In an interview with Teleantioquica, Uribe accused the current government of abandoning the controversial network of paid civilian informants he had set up against guerrillas and criminals, saying, “How can you pretend to advance public order when you have neglected — that which we built with such great difficulty — a team of 4,000 civilian informants working from cellphones?”
The ex-president also said Colombia’s Armed Forces were suffering from low morale due to the government’s withdrawal of a recent military prosecution reform bill. “How can you pretend the Armed Forces are motivated when everyday there is doubt about military jurisdiction?” Asked Uribe.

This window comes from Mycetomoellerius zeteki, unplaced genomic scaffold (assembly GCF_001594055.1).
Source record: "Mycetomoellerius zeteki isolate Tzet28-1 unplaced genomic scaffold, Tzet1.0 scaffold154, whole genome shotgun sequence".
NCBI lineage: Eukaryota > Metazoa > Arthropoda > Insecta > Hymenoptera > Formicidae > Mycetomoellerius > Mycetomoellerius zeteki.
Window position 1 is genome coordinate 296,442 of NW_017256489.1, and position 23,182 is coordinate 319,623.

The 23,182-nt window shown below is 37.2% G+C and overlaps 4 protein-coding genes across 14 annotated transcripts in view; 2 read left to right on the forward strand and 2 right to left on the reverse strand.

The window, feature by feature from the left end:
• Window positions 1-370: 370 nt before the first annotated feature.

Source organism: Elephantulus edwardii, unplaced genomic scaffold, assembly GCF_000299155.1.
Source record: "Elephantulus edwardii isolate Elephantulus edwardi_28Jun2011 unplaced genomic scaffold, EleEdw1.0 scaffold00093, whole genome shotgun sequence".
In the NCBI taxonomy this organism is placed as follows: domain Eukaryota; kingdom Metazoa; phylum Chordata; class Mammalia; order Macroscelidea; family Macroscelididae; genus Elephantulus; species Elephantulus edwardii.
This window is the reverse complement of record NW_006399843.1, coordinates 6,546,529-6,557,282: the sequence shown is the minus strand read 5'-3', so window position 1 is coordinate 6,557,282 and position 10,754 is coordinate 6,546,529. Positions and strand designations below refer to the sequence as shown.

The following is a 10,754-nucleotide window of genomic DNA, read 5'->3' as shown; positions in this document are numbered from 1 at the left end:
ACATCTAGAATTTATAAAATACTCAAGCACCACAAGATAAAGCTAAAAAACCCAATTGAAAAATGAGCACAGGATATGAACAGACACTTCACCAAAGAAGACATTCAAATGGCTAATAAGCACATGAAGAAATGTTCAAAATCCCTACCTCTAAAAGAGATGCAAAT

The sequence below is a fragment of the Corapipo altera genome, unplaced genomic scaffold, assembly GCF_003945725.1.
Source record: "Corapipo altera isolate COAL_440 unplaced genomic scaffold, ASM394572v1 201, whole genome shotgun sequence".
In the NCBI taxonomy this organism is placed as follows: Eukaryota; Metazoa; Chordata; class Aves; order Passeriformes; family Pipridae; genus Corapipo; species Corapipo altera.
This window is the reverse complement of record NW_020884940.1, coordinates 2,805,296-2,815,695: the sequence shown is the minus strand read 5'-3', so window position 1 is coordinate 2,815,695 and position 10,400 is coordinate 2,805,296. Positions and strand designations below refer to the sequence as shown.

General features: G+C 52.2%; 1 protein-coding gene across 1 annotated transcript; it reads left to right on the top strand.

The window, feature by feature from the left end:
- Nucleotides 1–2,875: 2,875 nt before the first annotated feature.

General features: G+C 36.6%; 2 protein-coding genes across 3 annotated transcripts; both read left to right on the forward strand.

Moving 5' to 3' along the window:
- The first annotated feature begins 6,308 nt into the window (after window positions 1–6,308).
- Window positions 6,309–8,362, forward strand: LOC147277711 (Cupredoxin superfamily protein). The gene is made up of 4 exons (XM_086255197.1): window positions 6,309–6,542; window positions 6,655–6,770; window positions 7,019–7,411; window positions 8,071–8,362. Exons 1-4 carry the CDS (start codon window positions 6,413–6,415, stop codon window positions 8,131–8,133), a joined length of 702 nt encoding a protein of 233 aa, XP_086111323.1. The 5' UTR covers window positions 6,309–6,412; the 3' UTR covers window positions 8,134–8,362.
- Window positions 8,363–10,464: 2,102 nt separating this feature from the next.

The reform bill proposed that all acts, including human rights violations, committed during military operations are presumed to be related to service and would be tried in military courts. Critics said the bill threatened to promote and facilitate human rights abuses.
Of his own time in office Uribe said, “I didn’t leave a paradise, but things were getting better.”
A survey Thursday said approval has dropped for Santos. According to poll, 62% of the respondents said the situation regarding the country’s leftist guerrilla groups was getting worse.